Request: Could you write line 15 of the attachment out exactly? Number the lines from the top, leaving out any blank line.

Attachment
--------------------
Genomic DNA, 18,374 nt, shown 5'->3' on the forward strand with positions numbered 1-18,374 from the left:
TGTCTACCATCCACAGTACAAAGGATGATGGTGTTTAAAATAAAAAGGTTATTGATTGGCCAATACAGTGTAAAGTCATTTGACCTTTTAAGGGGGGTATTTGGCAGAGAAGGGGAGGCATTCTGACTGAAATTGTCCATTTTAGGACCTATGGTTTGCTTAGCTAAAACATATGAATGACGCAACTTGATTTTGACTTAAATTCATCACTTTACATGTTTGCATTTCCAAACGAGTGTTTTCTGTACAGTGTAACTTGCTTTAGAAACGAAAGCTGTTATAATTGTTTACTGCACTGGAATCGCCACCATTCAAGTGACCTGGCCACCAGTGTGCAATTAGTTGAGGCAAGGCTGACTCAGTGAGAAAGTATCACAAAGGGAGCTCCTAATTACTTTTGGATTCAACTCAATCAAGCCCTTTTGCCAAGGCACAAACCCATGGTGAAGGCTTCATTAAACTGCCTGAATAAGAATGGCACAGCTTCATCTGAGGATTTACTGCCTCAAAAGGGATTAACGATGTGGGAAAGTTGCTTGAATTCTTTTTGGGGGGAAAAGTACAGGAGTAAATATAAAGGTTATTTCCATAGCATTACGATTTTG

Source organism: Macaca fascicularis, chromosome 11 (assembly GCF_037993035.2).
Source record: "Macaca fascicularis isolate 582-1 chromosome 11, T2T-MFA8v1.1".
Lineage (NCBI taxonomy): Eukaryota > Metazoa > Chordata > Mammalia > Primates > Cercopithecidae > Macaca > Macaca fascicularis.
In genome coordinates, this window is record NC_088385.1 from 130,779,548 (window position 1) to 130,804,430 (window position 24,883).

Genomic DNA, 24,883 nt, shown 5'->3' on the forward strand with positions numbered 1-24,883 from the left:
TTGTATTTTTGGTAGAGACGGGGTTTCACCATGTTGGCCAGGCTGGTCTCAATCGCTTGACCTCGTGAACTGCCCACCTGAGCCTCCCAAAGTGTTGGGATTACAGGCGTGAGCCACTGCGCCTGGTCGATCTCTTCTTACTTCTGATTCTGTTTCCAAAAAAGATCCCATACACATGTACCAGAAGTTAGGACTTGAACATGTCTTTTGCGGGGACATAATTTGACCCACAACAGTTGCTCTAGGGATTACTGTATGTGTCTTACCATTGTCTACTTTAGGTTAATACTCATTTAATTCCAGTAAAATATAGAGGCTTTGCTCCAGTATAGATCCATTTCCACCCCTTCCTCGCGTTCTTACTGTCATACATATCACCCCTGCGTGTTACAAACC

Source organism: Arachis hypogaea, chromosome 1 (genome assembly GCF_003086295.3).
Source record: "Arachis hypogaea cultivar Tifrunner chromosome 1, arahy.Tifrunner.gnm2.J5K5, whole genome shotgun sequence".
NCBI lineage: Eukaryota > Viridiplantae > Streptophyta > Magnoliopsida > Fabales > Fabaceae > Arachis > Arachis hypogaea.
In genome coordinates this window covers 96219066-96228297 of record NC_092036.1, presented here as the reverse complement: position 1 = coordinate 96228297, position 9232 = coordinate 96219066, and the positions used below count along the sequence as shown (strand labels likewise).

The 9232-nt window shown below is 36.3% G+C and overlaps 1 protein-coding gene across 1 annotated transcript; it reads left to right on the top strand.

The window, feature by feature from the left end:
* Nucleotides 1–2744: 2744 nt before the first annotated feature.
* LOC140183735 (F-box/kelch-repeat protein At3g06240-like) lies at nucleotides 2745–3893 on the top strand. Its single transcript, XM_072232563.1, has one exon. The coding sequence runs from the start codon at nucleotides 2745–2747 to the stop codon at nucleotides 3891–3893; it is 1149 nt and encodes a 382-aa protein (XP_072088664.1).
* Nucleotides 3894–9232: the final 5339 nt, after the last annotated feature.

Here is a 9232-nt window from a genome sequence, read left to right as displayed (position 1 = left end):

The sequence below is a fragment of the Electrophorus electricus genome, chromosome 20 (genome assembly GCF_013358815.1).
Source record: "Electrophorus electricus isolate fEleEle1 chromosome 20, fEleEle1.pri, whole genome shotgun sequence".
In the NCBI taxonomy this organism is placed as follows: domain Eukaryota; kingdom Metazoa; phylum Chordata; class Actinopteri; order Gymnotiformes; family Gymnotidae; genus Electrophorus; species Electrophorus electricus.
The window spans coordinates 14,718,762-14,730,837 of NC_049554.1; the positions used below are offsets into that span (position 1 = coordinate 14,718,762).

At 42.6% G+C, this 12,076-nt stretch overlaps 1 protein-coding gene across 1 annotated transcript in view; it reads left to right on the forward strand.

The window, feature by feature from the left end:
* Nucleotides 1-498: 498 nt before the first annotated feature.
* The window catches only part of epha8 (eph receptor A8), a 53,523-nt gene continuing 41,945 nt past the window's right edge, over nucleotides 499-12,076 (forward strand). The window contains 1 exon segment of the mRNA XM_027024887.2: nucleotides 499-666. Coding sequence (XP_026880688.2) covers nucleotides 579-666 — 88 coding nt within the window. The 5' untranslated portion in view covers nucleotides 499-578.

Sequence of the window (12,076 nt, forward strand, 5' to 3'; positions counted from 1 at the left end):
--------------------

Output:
* Nucleotides 1–2744: 2744 nt before the first annotated feature.